This issue originally came up some time between 2004 and 2006 while I was working on a web portal for fund and share trading – but recently popped up its head again, which made me decide to write down the answer properly in case other people stumble across this issue with certificates and private keys.
If you have ever used X509 certificates on Windows Server 2003, you will already know about the additional security that was added to certificates in the certificate store. On previous versions of Windows Server, the Network Service had implicit permission to access the private key of certificates in the store, but Windows Server 2003 contained a change that removed this permission.
If you have some .NET code that needs the private key, you will need to grant access to the Network Service if you want to be able to retrieve it, otherwise you’ll be denied with a
System.Security.Cryptography.CryptographicException error such as “The handle is invalid” or “Access is denied”.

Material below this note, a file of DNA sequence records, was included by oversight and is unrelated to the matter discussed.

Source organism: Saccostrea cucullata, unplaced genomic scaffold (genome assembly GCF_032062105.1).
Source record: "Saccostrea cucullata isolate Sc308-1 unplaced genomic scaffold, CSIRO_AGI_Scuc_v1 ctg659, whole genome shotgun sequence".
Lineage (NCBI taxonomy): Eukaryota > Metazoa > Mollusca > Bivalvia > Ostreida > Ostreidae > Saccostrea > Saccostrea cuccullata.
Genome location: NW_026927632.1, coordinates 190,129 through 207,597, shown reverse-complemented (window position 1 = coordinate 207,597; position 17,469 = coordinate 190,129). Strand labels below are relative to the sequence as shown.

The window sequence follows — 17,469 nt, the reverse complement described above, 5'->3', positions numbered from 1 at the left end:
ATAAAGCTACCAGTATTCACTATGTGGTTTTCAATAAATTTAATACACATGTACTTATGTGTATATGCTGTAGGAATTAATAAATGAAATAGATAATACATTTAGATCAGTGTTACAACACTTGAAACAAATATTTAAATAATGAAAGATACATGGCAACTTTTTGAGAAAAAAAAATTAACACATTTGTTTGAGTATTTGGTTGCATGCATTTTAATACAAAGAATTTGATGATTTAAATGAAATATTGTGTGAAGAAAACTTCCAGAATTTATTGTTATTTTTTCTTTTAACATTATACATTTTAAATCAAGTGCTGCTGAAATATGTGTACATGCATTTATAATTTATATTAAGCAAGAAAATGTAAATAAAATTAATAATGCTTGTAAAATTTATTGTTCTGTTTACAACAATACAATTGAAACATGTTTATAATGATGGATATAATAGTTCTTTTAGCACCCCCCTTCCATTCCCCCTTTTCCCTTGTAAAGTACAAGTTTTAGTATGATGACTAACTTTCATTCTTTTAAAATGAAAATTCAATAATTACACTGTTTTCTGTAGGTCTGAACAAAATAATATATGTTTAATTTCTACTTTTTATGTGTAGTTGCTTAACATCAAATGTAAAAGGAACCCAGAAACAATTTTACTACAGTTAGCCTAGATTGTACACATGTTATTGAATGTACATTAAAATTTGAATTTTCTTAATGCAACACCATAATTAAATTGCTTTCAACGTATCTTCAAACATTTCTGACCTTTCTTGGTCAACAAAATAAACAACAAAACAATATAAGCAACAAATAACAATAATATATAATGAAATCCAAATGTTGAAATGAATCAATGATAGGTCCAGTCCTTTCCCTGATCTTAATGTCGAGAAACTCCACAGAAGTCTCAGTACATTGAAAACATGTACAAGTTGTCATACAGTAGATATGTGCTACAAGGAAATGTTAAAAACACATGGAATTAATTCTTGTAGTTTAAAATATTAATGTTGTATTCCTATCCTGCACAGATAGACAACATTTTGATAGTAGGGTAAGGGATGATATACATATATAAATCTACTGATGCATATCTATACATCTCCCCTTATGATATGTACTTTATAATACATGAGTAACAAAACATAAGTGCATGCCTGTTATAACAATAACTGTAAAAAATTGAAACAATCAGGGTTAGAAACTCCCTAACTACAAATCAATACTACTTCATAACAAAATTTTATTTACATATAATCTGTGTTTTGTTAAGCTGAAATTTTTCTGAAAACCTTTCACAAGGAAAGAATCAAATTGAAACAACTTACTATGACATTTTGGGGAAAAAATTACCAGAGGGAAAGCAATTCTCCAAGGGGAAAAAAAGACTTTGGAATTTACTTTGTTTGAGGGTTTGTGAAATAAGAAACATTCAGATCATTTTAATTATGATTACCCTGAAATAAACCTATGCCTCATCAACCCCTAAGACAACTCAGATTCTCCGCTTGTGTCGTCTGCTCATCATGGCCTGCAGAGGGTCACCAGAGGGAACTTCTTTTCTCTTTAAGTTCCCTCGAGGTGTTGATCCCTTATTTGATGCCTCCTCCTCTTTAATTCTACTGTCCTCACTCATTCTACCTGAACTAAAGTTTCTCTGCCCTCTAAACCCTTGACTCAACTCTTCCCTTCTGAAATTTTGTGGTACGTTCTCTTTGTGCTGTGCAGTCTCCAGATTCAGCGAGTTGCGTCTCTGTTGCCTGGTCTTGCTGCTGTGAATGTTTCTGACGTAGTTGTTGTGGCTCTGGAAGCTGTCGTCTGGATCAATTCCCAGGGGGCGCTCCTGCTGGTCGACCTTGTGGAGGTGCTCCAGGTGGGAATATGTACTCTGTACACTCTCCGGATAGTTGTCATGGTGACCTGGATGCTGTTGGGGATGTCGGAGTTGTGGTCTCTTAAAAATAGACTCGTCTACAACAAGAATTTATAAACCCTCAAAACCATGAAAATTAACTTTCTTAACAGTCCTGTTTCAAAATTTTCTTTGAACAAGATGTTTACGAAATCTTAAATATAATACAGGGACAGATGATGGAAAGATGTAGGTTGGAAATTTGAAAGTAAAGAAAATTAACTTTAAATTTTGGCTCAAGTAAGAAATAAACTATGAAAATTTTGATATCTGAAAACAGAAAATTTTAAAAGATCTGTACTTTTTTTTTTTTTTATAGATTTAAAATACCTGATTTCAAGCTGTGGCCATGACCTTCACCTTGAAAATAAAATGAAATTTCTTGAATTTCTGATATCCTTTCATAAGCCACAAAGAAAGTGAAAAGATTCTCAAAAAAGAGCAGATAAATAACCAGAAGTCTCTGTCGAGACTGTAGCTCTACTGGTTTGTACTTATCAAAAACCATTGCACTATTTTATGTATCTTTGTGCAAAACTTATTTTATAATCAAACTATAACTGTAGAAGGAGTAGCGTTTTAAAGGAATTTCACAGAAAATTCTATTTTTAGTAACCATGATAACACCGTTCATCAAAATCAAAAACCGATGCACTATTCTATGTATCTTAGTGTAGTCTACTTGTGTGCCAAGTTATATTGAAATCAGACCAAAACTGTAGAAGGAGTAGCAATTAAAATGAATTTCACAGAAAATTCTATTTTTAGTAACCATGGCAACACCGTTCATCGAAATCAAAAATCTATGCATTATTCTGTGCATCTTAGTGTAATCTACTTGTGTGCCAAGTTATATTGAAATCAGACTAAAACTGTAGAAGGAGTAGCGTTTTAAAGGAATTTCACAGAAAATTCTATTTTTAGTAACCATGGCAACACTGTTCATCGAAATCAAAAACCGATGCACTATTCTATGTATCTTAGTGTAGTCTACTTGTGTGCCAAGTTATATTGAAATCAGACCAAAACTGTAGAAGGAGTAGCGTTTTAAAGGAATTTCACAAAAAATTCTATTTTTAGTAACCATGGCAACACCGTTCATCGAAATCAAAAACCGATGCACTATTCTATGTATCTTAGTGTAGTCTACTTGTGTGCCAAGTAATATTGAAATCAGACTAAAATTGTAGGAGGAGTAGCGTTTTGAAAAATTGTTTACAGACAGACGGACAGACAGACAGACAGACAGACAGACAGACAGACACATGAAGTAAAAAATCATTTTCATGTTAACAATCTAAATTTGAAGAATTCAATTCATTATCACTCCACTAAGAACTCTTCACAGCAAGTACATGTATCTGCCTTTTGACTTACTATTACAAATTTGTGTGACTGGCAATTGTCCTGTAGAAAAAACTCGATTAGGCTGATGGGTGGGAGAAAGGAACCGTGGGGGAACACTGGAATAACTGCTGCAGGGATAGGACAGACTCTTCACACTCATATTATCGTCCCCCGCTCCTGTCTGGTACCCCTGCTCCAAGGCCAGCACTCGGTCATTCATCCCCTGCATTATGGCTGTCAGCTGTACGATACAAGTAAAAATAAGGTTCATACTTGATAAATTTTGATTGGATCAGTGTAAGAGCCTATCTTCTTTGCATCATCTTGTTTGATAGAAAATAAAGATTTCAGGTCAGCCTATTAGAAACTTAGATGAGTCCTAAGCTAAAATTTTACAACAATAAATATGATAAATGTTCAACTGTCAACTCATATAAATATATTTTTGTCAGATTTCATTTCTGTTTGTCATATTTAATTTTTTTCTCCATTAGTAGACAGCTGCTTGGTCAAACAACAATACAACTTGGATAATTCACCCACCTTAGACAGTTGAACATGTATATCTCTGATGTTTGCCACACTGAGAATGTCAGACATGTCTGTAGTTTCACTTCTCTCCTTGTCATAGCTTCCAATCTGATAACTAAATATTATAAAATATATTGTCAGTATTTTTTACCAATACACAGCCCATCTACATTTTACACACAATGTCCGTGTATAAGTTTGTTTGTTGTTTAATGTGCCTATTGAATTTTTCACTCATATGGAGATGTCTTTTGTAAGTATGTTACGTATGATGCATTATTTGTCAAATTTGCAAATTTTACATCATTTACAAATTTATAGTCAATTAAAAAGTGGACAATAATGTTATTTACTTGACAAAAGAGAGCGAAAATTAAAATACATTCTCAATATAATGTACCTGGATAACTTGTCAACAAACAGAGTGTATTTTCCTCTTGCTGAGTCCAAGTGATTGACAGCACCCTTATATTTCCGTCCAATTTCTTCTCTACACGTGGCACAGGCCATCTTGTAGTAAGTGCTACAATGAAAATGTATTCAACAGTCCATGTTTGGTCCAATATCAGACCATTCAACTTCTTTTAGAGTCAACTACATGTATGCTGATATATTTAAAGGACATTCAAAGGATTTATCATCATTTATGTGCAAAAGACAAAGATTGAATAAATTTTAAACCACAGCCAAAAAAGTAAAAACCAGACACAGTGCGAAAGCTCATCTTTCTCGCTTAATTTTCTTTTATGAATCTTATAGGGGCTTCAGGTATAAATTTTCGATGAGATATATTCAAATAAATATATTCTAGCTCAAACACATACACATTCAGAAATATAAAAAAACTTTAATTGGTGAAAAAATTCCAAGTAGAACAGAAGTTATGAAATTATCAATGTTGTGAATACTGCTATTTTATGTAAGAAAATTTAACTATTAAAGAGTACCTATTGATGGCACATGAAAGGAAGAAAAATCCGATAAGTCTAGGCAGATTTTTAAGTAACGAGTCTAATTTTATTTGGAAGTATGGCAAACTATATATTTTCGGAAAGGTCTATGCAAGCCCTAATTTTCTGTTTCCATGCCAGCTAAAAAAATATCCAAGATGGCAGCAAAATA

The good news is that if you like a bit of command line prompt-age, you can download a command utility from Microsoft that will tell you what accounts have access to the private key of a given certificate and will also allow you to grant permission to Network Service.
The tool is rather snappily titled the Windows HTTP Services Certificate Configuration Tool (WinHttpCertCfg.exe) and it can be downloaded from the Microsoft Downloads Site.
View certificate permissions
The following command will list all accounts with access to the private key.
WinHttpCertCfg.exe -l -c LOCAL_MACHINE\MY -s "IssuedToName"
Grant access to “Network Service”
The following command will grant permission for Network Service to access the private key of the certificate. Even though you’ll see the user with a space, be careful not to place a space inbetween Network and Service.
WinHttpCertCfg.exe -g -c LOCAL_MACHINE\MY -s "IssuedToName" -a "NetworkService"
There are some additional notes on WinHttpCertCfg usage on MSDN.